Sunday, September 30, 2012

Terrorists Trying to Meet End of Month Quota

The morning news on September 30, 2012 brought some disturbing information.

The US death toll in Afghanistan passed the 2,000 mark. This is not a statistic to be celebrated. It is a warning that the war there is far from over. The latest casualty comes from yet another infiltrator attacking US and Afghan Soldiers at a checkpoint. These attacks are designed to hamper relations and rot away at the already tenuous trust between the indigenous forces and the US military. They are planned and deliberate, many times with a target already selected.

Meanwhile, in the wake of Tariq al-Hashami's in absentia sentencing for using Iraqi forces and a private militia to run death squads against Shia'a political opposition, Iraq was again pock-marked with attacks targeting Iraqi security forces and Shia'a pilgrims. Three VBIEDs detonated in the city of Taji. They targeted the homes of prominent Shia'a politicians and police checkpoints. Another VBIED detonated in the Iraqi town of Mada'in, targeting a bus loaded with Shia'a pilgrims from Iran. (Of note, other Iranian Shia'a pilgrims have been kidnapped in Syria recently). Another car-bomb attacked pilgrims and Iraqi Security Forces in the town of al-Kut. There were also attacks in the former Al Q'aeda stronghold near Mosul as well as the town of Baqubah, where former al-Q'aeda Iraq leader Abu Musa'ab al-Zarqawi was killed by a US airstrike. The violence in Iraq killed a total of 24 people.

Meanwhile, in Nairobi, Kenya, children at a church-based school were attacked by grenades. The attack killed one child and wounded six others. This was most likely committed by the al-Q'aeda linked al-Shabab terrorist organization. Al-Shabab is one of the Islamic Terrorist groups that has seized control of southern Somalia. Earlier this week, the Kenyan military conducted a military operation to liberate the Somali town of Kismayo from the group, which maintained a stronghold in the city.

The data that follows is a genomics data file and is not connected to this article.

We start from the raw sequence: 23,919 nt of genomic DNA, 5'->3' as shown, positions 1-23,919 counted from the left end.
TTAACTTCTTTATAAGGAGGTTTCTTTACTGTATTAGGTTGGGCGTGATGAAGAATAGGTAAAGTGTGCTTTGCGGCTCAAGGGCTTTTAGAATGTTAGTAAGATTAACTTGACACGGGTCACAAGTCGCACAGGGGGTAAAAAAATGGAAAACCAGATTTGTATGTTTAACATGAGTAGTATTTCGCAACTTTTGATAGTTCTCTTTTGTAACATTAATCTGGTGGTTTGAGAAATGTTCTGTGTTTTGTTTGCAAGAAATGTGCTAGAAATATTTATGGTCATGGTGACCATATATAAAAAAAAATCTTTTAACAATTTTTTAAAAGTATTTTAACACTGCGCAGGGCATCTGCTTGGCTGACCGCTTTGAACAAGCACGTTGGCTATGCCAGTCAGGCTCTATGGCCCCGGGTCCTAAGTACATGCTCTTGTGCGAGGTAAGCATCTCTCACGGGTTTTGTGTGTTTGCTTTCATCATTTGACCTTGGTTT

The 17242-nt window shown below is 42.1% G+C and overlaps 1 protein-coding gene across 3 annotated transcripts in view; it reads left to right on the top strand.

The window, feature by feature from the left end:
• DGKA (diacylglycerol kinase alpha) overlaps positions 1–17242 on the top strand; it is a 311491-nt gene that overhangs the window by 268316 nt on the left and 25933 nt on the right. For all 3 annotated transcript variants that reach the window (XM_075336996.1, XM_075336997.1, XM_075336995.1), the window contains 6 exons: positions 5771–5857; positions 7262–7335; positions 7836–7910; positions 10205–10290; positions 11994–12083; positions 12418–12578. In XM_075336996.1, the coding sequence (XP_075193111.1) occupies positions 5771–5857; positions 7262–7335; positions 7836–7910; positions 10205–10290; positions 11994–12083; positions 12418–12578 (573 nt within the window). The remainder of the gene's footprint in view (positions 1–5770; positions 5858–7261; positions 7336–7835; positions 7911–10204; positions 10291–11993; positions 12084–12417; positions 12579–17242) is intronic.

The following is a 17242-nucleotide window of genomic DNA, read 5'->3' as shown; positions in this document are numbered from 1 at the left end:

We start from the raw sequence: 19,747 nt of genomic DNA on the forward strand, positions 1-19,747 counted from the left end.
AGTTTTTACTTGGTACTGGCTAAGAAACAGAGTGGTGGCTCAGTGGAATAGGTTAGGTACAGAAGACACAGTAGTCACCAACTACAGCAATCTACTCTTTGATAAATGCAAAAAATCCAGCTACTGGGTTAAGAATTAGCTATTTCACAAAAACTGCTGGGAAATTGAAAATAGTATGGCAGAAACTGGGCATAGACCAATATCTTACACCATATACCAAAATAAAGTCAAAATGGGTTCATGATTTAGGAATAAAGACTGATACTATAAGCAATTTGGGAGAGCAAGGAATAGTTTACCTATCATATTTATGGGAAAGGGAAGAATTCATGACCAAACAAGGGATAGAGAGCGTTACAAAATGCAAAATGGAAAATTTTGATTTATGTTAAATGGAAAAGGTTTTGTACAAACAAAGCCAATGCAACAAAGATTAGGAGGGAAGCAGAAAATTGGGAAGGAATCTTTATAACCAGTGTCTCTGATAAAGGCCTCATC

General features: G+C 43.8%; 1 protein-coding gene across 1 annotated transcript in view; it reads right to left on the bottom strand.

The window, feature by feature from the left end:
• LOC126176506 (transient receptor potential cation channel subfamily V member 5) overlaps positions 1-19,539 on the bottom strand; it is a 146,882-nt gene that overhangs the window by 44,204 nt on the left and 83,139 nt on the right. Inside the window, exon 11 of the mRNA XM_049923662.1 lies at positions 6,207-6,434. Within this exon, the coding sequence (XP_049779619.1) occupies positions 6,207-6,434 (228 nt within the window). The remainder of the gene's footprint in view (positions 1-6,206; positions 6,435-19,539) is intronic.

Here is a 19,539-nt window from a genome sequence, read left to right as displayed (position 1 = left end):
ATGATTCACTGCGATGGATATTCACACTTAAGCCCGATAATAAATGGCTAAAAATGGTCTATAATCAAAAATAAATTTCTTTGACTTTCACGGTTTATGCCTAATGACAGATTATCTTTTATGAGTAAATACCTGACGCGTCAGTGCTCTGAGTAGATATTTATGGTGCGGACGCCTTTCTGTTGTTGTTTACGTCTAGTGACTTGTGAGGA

With the attacks over the past week, it almost appears as though terror groups are attempting to meet a monthly quota.

While I could delve into the "payday theory" surrounding attack cycles in Iraq, this is hardly a viable justification for the seeming sudden rise in attacks. Most of the attacks took planning, rehearsal, funding, logistics, and other processes that involve more than sporadic, impulsive, spur-of-the-moment violence.

The "payday theory" was one used on the "street level" in Iraq to explain why Wednesday and Thursday trends were higher in incidents than the other days of the week. The simple theory was that Ahmad would pass off missions to people at mosque on Fridays, promising payment if an attack was performed (and could be proven) before the following Friday, when the Dinars and Dollars would be handed out for services rendered. Most of those attacks were far less professionally executed, and many of  them botched.

These attacks in Iraq come on the heels of a jailbreak near Tikrit that freed at least 90 criminals including several men described as "hardcore al-Q'aeda operatives". That jailbreak also involved the burning of evidential documentation and theft of source documentation identifying some detainees who were cooperating with intelligence investigations seeking insurgents and terrorists at large.

Taking other terrorist activities in the past few weeks into account, along with the UN's "general debate",  it should come as no surprise that these are not random. They are intentional and coordinated. It is as if a globally positioned subversive military group has mobilized into a world-wide coordinated attack. Instead of a single, large-scale, attention-grabbing event, they are smaller-scale and designed towards a specific set of objectives. It almost appears as these are all military shaping operations in preparation for the next terrorist surge.